The authorities must advise detainees in writing within 24 hours, in their own language, of the reasons for the arrest. Until charges are brought, detention may last up to 6 months; once charges are brought, detention may be prolonged for a maximum of 2 years. Some 26 percent of the average prison population of 1,100 inmates are in pretrial detention at any given time. The law also provides safeguards against self-incrimination. These rights and limitations are respected in practice.
The Government does not use forced exile.
e. Denial of Fair Public Trial
The Constitution provides for an independent judiciary, and the Government respects this provision in practice.
The judicial system consists of district courts, regional courts, a court of appeals, an administrative court, and the Supreme Court. A nine-member Constitutional Court rules on the constitutionality of legislation. Judges, elected by the State Assembly (Parliament) upon the nomination of the Judicial Council, are constitutionally independent and serve indefinitely, subject to an age limit. The Judicial Council is composed of six sitting judges elected by their peers and five presidential nominees elected by the Parliament.
The Constitution provides for the right to a fair trial, including provisions for: Equality before the law, presumption of innocence, due process, open court proceedings, the right of appeal, and a prohibition against double jeopardy. Defendants by law have the right to counsel, without cost if need be. These rights are respected in practice, although the judicial system is so burdened that justice frequently is protracted. In some instances, criminal cases reportedly have taken 2 to 5 years to come to trial. The problem is not widespread, and defendants are released on bail except in the most serious criminal cases.
There were no reports of political prisoners.
f. Arbitrary Interference with Privacy, Family, Home, or Correspondence
The Constitution provides for the protection of privacy, "personal data rights," and the inviolability of the home, mail, and other means of communication. These rights and protections are respected in practice, and violations are subject to effective legal sanction.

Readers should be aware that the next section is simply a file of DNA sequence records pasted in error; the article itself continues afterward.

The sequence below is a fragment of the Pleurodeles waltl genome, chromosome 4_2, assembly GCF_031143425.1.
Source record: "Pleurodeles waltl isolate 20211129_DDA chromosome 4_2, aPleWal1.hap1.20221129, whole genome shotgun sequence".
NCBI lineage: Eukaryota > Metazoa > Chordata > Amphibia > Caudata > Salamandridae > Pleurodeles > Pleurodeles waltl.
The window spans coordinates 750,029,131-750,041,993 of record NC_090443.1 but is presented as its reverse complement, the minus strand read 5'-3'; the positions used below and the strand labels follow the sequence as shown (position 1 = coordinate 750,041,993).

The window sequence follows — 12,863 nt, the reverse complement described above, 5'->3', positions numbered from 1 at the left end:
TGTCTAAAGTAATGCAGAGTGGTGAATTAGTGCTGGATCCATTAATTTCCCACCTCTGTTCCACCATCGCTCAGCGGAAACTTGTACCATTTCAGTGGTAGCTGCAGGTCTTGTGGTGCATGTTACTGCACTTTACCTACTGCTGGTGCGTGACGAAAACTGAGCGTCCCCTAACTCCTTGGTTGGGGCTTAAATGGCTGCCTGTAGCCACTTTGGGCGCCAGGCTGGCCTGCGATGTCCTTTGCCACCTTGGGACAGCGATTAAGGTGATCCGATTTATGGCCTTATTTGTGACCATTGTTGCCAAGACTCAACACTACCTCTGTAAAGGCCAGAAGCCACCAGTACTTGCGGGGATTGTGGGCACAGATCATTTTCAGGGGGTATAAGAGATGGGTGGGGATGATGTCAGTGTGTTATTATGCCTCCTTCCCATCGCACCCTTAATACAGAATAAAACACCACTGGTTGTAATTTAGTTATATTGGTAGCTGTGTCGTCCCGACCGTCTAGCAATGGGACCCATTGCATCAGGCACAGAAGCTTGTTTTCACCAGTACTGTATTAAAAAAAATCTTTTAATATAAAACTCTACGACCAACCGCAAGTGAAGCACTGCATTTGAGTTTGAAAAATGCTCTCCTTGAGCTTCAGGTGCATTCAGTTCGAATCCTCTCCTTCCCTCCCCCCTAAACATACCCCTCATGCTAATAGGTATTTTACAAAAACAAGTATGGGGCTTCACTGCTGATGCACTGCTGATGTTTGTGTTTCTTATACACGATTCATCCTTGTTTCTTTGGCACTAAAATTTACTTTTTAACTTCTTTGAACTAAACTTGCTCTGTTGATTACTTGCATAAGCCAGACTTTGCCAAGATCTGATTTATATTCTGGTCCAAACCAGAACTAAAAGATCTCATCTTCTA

2. Respect for Civil Liberties, Including:
a. Freedom of Speech and Press
The Constitution provides for freedom of thought, speech, public association, the press, and other forms of public communication and expression. Lingering self-censorship and some indirect political pressures continued to influence the media.
The press is now a vigorous institution emerging from its more restricted past. The major media do not represent a broad range of political or ethnic interests, although there is an Italian-language television channel as well as a newspaper available to the ethnic Italian minority who live on the Adriatic Coast. Hungarian radio programming is common in the northeast where there are approximately 8,500 ethnic Hungarians. Bosnian refugees and the Albanian community have newsletters in their own languages.
Four major daily and several weekly newspapers are published. The major print media are supported through private investment and advertising, although the national broadcaster, RTV Slovenia, enjoys government subsidies, as do cultural publications and book publishing. Seven local television channels are available and four of them are independent private stations. Numerous foreign broadcasts are available via satellite and cable. All major towns have radio stations and cable television. Numerous business and academic publications are available. Foreign newspapers, magazines, and journals are widely available.
In theory and practice, the media enjoyed full journalistic freedom. However, for over 40 years the country was ruled by an authoritarian Communist political system, and reporting about domestic politics may be influenced to some degree by self-censorship and indirect political pressures.
The election law requires the media to offer free space and broadcasting time to political parties at election time. Television networks routinely give public figures and opinion makers from across the political spectrum access via a broad range of public service programming.
The Constitution provides for autonomy and freedom for universities and other institutions of higher education. There are two universities; each has numerous affiliated research and study institutions. Academic freedom is respected, and centers of higher education are lively and intellectually stimulating.
b. Freedom of Peaceful Assembly and Association
The Constitution provides for the rights of peaceful assembly, association, and participation in public meetings, and the Government respects these rights in practice. These rights can be restricted only by an act of Parliament in circumstances involving national security, public safety, or protection against infectious diseases.
c. Freedom of Religion